|Phil Dike (1906-1990)|
Known as the intellectual and artistic leader of the California watercolor artists, he was strongly influenced by avant garde painters Georgia O'Keeffe, John Marin, and Charles Burchfield.
He was born in Redlands, California and first studied art in high school with Mary Louise Arnold whom Dike later described as so sombre and dressed in such heavy shoes that she looked "like Washington crossing the Delaware" (Edan Hughes).
In 1924, he began his art education at Chouinard Art Institute in Los Angeles, and in 1928 went to the Art Students League in New York where he studied with Frank DuMond and George Luks. He traveled throughout Europe and studied for a year in France at the American Academy of Fontainebleau and exhibited at that time at the Paris Salon.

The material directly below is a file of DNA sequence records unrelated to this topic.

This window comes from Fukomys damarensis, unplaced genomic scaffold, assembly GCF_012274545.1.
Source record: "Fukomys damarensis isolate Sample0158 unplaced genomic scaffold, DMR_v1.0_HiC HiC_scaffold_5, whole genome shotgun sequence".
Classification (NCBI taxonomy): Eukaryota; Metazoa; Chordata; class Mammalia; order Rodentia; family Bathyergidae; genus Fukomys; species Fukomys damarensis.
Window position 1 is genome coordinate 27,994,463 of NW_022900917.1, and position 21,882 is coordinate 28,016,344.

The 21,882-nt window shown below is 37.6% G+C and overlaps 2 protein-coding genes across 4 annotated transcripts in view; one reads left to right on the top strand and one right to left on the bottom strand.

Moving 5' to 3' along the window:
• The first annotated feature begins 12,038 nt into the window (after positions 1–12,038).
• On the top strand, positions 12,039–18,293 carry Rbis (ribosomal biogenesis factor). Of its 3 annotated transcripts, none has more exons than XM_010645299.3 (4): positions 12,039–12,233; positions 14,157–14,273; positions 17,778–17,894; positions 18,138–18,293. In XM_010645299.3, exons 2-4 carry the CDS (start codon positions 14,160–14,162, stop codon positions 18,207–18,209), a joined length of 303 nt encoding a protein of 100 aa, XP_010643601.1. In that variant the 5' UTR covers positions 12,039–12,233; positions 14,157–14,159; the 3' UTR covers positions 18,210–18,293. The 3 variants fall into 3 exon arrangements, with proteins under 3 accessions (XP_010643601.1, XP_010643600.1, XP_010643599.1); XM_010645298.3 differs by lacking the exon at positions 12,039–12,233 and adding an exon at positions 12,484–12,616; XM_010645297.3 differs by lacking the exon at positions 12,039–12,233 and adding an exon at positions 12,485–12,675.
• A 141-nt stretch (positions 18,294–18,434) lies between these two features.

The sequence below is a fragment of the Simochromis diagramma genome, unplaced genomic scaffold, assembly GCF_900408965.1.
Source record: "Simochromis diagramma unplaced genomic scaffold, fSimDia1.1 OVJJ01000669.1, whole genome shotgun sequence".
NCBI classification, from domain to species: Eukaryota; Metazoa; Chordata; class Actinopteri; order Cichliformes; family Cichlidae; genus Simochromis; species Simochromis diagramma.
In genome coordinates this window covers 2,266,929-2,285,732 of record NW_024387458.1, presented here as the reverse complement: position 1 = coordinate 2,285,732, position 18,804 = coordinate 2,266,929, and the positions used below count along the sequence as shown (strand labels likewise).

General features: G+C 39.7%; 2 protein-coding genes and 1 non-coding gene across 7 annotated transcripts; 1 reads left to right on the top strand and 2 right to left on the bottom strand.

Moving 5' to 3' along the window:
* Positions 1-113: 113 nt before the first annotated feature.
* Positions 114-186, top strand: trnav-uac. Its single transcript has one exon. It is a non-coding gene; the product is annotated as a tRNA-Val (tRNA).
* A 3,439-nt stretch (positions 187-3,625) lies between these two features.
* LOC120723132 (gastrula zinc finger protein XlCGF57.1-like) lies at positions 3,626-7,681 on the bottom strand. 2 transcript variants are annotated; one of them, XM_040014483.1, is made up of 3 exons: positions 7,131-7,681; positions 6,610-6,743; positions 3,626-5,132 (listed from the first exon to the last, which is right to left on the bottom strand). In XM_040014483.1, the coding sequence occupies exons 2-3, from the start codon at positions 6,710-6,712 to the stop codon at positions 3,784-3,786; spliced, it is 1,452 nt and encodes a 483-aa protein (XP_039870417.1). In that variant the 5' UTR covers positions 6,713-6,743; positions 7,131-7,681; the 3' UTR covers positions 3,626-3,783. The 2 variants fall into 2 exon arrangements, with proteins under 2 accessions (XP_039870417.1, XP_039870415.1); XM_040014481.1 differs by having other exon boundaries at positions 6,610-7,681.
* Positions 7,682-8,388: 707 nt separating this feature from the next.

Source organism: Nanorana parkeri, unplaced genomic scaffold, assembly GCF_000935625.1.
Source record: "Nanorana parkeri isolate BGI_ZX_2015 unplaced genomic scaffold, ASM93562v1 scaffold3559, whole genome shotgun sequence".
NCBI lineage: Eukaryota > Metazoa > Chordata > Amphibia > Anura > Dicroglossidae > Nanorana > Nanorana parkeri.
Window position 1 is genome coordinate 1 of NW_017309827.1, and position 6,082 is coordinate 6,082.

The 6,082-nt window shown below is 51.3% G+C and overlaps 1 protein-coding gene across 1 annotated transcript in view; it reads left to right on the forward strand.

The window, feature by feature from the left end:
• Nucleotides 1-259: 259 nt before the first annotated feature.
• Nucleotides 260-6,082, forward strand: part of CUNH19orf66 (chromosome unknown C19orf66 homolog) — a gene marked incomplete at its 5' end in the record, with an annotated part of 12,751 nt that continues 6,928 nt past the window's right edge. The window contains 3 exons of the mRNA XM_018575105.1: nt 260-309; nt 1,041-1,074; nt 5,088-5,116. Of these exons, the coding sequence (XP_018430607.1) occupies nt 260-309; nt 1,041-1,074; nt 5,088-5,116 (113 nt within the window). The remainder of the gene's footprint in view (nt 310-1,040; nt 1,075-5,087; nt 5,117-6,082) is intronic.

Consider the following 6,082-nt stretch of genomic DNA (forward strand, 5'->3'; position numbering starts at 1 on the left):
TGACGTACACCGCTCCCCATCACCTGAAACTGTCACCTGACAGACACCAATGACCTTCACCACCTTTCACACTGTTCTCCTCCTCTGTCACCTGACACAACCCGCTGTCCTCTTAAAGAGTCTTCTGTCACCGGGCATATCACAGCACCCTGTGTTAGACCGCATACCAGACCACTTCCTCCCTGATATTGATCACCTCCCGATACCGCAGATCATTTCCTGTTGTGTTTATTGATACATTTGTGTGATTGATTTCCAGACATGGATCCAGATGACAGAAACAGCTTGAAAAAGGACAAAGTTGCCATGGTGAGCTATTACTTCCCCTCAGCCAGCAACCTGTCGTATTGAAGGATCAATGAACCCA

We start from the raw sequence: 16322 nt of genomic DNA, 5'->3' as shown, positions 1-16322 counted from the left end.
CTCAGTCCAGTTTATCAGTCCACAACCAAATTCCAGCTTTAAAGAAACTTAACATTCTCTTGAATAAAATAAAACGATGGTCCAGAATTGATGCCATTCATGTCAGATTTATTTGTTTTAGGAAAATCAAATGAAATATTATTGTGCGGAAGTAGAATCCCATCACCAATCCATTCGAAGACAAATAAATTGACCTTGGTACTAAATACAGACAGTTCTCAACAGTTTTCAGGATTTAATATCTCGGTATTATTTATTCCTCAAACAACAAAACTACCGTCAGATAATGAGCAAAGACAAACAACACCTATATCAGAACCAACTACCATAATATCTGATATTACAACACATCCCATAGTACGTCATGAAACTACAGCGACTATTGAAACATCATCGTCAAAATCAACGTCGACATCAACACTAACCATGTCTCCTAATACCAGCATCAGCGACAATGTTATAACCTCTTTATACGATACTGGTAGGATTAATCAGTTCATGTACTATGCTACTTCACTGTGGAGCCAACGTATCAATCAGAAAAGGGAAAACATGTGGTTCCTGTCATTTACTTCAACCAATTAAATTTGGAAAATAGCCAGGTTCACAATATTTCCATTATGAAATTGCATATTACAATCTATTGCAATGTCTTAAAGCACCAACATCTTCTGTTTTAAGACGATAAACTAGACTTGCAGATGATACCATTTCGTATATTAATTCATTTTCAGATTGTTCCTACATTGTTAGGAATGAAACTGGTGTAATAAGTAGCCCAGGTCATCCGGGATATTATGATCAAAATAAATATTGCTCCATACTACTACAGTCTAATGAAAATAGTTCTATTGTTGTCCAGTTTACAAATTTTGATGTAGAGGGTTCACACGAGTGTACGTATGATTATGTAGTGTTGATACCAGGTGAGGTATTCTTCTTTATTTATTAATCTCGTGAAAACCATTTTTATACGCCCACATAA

He returned to Los Angeles where he taught at Chouinard's for twenty years and also worked in the fine art department of Walt Disney Studios where he worked on animated classics including "Fantasia" and "Snow White" and was the first artist to put color into Disney animations.
From 1950 to 1971, he was on the faculty of Scripps College and Claremont Graduate School.
He first went to Arizona in 1931 during the Depression and returned to paint copper mining scenes, where he depicted a thriving copper mining industry of both open pit and underground mines. Some of his locations were Jerome, northwest of Phoenix, and Globe and Morenci east and south of Phoenix.
His work can be found at The Metropolitan Museum of Art in New York, the Butler Institute of American Art in Youngstown, Ohio and the Pasadena Art Institute in California.
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